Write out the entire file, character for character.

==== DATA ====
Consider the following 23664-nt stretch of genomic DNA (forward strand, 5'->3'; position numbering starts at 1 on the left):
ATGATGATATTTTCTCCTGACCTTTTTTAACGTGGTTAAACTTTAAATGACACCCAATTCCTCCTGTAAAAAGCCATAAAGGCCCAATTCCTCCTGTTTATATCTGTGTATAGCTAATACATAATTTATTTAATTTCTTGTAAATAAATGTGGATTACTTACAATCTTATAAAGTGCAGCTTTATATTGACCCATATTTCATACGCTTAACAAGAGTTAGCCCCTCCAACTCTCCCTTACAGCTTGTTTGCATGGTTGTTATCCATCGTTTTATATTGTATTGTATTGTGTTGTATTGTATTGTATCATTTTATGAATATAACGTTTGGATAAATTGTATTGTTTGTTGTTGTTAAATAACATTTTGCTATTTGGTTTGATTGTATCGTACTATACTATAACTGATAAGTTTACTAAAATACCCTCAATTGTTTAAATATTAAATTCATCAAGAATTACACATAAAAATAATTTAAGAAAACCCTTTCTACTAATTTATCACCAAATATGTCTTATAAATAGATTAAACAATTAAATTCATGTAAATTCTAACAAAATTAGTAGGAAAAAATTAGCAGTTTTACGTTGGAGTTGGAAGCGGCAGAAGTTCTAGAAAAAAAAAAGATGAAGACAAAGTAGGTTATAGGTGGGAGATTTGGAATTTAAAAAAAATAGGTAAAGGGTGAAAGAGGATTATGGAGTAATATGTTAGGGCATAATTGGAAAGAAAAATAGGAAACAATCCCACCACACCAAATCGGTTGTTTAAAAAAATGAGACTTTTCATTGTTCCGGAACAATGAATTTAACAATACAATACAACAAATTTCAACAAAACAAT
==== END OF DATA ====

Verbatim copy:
Consider the following 23664-nt stretch of genomic DNA (forward strand, 5'->3'; position numbering starts at 1 on the left):
ATGATGATATTTTCTCCTGACCTTTTTTAACGTGGTTAAACTTTAAATGACACCCAATTCCTCCTGTAAAAAGCCATAAAGGCCCAATTCCTCCTGTTTATATCTGTGTATAGCTAATACATAATTTATTTAATTTCTTGTAAATAAATGTGGATTACTTACAATCTTATAAAGTGCAGCTTTATATTGACCCATATTTCATACGCTTAACAAGAGTTAGCCCCTCCAACTCTCCCTTACAGCTTGTTTGCATGGTTGTTATCCATCGTTTTATATTGTATTGTATTGTGTTGTATTGTATTGTATCATTTTATGAATATAACGTTTGGATAAATTGTATTGTTTGTTGTTGTTAAATAACATTTTGCTATTTGGTTTGATTGTATCGTACTATACTATAACTGATAAGTTTACTAAAATACCCTCAATTGTTTAAATATTAAATTCATCAAGAATTACACATAAAAATAATTTAAGAAAACCCTTTCTACTAATTTATCACCAAATATGTCTTATAAATAGATTAAACAATTAAATTCATGTAAATTCTAACAAAATTAGTAGGAAAAAATTAGCAGTTTTACGTTGGAGTTGGAAGCGGCAGAAGTTCTAGAAAAAAAAAAGATGAAGACAAAGTAGGTTATAGGTGGGAGATTTGGAATTTAAAAAAAATAGGTAAAGGGTGAAAGAGGATTATGGAGTAATATGTTAGGGCATAATTGGAAAGAAAAATAGGAAACAATCCCACCACACCAAATCGGTTGTTTAAAAAAATGAGACTTTTCATTGTTCCGGAACAATGAATTTAACAATACAATACAACAAATTTCAACAAAACAAT